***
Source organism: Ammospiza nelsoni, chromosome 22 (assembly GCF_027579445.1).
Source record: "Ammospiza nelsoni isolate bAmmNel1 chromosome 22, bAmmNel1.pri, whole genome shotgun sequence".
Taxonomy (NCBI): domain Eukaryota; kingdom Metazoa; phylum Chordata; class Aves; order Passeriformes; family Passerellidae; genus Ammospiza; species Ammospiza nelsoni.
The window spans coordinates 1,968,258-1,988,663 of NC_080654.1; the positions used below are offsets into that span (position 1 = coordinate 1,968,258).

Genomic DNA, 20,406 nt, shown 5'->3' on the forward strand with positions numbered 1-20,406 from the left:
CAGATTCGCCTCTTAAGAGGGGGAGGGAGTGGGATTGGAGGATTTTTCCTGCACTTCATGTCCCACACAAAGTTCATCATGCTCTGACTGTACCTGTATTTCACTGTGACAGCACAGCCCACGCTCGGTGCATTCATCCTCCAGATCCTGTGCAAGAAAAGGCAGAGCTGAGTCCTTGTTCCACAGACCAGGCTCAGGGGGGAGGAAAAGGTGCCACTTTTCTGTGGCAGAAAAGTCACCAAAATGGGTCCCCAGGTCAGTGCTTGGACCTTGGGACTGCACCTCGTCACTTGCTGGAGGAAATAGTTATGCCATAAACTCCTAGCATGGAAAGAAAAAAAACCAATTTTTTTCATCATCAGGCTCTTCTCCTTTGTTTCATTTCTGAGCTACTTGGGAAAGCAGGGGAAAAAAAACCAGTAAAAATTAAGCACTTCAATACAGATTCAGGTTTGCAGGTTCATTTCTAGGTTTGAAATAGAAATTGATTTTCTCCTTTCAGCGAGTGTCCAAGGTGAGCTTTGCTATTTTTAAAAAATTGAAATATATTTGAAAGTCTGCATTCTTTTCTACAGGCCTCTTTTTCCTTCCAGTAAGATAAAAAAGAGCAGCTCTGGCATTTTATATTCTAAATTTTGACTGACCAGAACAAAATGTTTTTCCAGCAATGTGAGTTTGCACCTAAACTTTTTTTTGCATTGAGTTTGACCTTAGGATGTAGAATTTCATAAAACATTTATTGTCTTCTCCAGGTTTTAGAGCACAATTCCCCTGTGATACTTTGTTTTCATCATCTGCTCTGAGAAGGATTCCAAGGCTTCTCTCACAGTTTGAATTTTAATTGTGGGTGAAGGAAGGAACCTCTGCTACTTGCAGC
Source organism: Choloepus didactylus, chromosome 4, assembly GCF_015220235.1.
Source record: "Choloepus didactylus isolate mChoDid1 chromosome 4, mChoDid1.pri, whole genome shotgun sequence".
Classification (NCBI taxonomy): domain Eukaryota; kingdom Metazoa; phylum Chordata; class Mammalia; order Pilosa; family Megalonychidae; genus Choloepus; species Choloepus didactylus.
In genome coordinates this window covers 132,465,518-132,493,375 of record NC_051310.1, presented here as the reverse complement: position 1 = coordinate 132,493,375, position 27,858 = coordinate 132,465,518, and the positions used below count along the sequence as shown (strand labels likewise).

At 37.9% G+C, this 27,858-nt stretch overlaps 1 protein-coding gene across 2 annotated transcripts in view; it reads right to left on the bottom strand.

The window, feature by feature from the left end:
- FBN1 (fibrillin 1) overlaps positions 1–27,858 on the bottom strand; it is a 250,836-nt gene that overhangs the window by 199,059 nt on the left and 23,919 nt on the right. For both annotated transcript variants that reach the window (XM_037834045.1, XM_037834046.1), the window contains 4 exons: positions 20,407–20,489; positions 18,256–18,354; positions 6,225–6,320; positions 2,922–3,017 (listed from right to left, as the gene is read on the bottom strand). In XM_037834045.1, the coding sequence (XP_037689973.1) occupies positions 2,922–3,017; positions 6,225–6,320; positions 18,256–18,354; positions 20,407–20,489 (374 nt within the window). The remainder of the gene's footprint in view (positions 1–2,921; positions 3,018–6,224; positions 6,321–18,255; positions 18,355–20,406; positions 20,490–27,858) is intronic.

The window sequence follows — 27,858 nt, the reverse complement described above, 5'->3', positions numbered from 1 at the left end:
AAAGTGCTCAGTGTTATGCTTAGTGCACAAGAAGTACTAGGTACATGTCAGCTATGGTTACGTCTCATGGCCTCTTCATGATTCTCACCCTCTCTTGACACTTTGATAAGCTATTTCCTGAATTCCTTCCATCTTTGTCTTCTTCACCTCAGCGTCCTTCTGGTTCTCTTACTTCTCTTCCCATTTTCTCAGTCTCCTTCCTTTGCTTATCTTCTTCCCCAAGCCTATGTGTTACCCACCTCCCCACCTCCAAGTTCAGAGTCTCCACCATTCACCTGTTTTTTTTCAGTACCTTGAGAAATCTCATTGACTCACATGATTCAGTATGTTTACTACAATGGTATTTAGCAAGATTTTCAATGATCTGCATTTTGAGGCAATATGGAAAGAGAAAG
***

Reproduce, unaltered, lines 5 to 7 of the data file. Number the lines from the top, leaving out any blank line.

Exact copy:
Genomic DNA, 20,406 nt, shown 5'->3' on the forward strand with positions numbered 1-20,406 from the left:
CAGATTCGCCTCTTAAGAGGGGGAGGGAGTGGGATTGGAGGATTTTTCCTGCACTTCATGTCCCACACAAAGTTCATCATGCTCTGACTGTACCTGTATTTCACTGTGACAGCACAGCCCACGCTCGGTGCATTCATCCTCCAGATCCTGTGCAAGAAAAGGCAGAGCTGAGTCCTTGTTCCACAGACCAGGCTCAGGGGGGAGGAAAAGGTGCCACTTTTCTGTGGCAGAAAAGTCACCAAAATGGGTCCCCAGGTCAGTGCTTGGACCTTGGGACTGCACCTCGTCACTTGCTGGAGGAAATAGTTATGCCATAAACTCCTAGCATGGAAAGAAAAAAAACCAATTTTTTTCATCATCAGGCTCTTCTCCTTTGTTTCATTTCTGAGCTACTTGGGAAAGCAGGGGAAAAAAAACCAGTAAAAATTAAGCACTTCAATACAGATTCAGGTTTGCAGGTTCATTTCTAGGTTTGAAATAGAAATTGATTTTCTCCTTTCAGCGAGTGTCCAAGGTGAGCTTTGCTATTTTTAAAAAATTGAAATATATTTGAAAGTCTGCATTCTTTTCTACAGGCCTCTTTTTCCTTCCAGTAAGATAAAAAAGAGCAGCTCTGGCATTTTATATTCTAAATTTTGACTGACCAGAACAAAATGTTTTTCCAGCAATGTGAGTTTGCACCTAAACTTTTTTTTGCATTGAGTTTGACCTTAGGATGTAGAATTTCATAAAACATTTATTGTCTTCTCCAGGTTTTAGAGCACAATTCCCCTGTGATACTTTGTTTTCATCATCTGCTCTGAGAAGGATTCCAAGGCTTCTCTCACAGTTTGAATTTTAATTGTGGGTGAAGGAAGGAACCTCTGCTACTTGCAGC
Source organism: Choloepus didactylus, chromosome 4, assembly GCF_015220235.1.